IBM's Big Push into Business Consulting

IBM biggest foray yet into consulting will try to tap into the one area of the tech market expected to grow this year: analytics
IBM's Kern sees profit in helping sectors such as health care improve productivity Chris Casaburi

When Riswan Khalfan, chief information officer at TD Securities, set out to improve the performance of the bank's options-trading system last year, he couldn't find ready-to-use technology suitable for the job. So he agreed to let his company become a test subject for a research project at IBM (IBM) called "stream" computing. The technology, developed over half a decade by a team of 70 scientists and engineers at IBM Research, allows companies to analyze data as it's being received—rather than having to place it first in a database.

In TD Securities' case, stream computing lets it handle 5 million pieces of options trading data per second, analyze them on the fly, and make automated trading decisions. That compares with the 1 to 2 million per second rate the bank typically handles on its current trading system. "In this business, quicker decisions are better decisions," says Khalfan. "If you fall behind, you're dealing with stale data and that puts you at a disadvantage." The bank is now considering switching its entire trading system to the new technology.

Stream computing is just one part of IBM's biggest foray into business consulting since it acquired PricewaterhouseCoopers Consulting seven years ago. The company is creating a new unit, IBM Business Analytics & Optimization Services, that will advise corporations on how to better analyze data and make smarter decisions. The group's staff of 4,000 consultants will mine IBM's research and software divisions for algorithms, applications, and other innovations to do the job.

IBM's most direct rival in business analytics consulting may be Hewlett-Packard (HPQ). The Silicon Valley giant formed a business unit two years ago and fields nearly 3,000 consultants. "We respect what they're doing in this space, but we're not afraid to go head-to-head with them," says Giuliano Di Vitantonio, global marketing chief for HP's business intelligence solutions group.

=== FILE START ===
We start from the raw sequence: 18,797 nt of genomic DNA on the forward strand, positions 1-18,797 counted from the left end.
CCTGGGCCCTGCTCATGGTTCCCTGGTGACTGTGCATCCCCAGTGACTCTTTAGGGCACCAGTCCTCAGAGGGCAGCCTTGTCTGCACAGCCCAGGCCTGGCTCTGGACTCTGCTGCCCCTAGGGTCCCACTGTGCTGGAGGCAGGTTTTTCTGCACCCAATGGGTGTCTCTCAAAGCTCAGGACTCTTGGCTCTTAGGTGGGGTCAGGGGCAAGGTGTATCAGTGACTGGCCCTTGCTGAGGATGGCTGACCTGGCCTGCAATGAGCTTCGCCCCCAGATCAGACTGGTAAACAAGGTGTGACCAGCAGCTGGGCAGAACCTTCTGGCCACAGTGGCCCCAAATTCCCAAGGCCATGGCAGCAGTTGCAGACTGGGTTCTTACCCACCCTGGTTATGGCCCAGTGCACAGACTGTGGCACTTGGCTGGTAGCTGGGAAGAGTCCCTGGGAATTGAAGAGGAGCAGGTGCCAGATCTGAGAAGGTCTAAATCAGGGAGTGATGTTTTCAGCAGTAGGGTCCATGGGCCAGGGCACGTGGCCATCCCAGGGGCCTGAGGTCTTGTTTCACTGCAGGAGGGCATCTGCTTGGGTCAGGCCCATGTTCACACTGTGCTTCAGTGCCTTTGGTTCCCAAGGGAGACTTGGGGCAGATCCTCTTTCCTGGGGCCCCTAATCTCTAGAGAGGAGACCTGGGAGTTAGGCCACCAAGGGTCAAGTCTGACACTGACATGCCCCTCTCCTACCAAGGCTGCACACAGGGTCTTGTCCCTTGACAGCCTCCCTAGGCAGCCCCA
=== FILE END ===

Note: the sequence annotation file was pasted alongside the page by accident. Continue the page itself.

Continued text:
IBM also faces stiff competition in the software end of the business from Oracle (ORCL) and SAP (SAP). All three companies bought business intelligence software players during the past two years and have roughly comparable capabilities. An even tougher contender for IBM is SAS Institute, a specialist in data mining. IBM can't match SAS' ability to analyze huge storehouses of corporate information. Still, IBM's consulting arm installs a large amount of SAS software for clients—so the two companies are partners as well as competitors.


Competition is heating up because analytics is one of the few bright spots in an otherwise subdued technology market. Overall demand for corporate technology is expected to shrink this year, but the market research firm IDC forecasts 3.45% growth for the $23 billion market for business analytics software in 2009. The firm expects 2% growth in the $45 billion analytics consulting business.

Analytics revenues are rising because it's one of the most strategically important fields in corporate computing. Executives analyze their sales patterns so they can do a better job of targeting customers with specific products and advertising. They pick apart and modify operations to make them ever more efficient. Increasingly, they want to slice and dice data as quickly as it comes into their computing systems to make more accurate forecasts of future sales and shifting market conditions. "Now more than ever, leaders need to know what's really going on in their businesses," says IDC analyst Dan Vesset.

Creation of the new IBM unit is the first major move by Frank Kern since he took over IBM's Global Business Services division in January. He sees rich opportunity for the company to profit if it can help improve productivity in sectors such as transportation, electric utilities, and health care. "We're at the beginning of a new wave," says Kern. "We've begun to instrument the world [with sensors and other devices that collect information], but now we have to take that data and analyze it."

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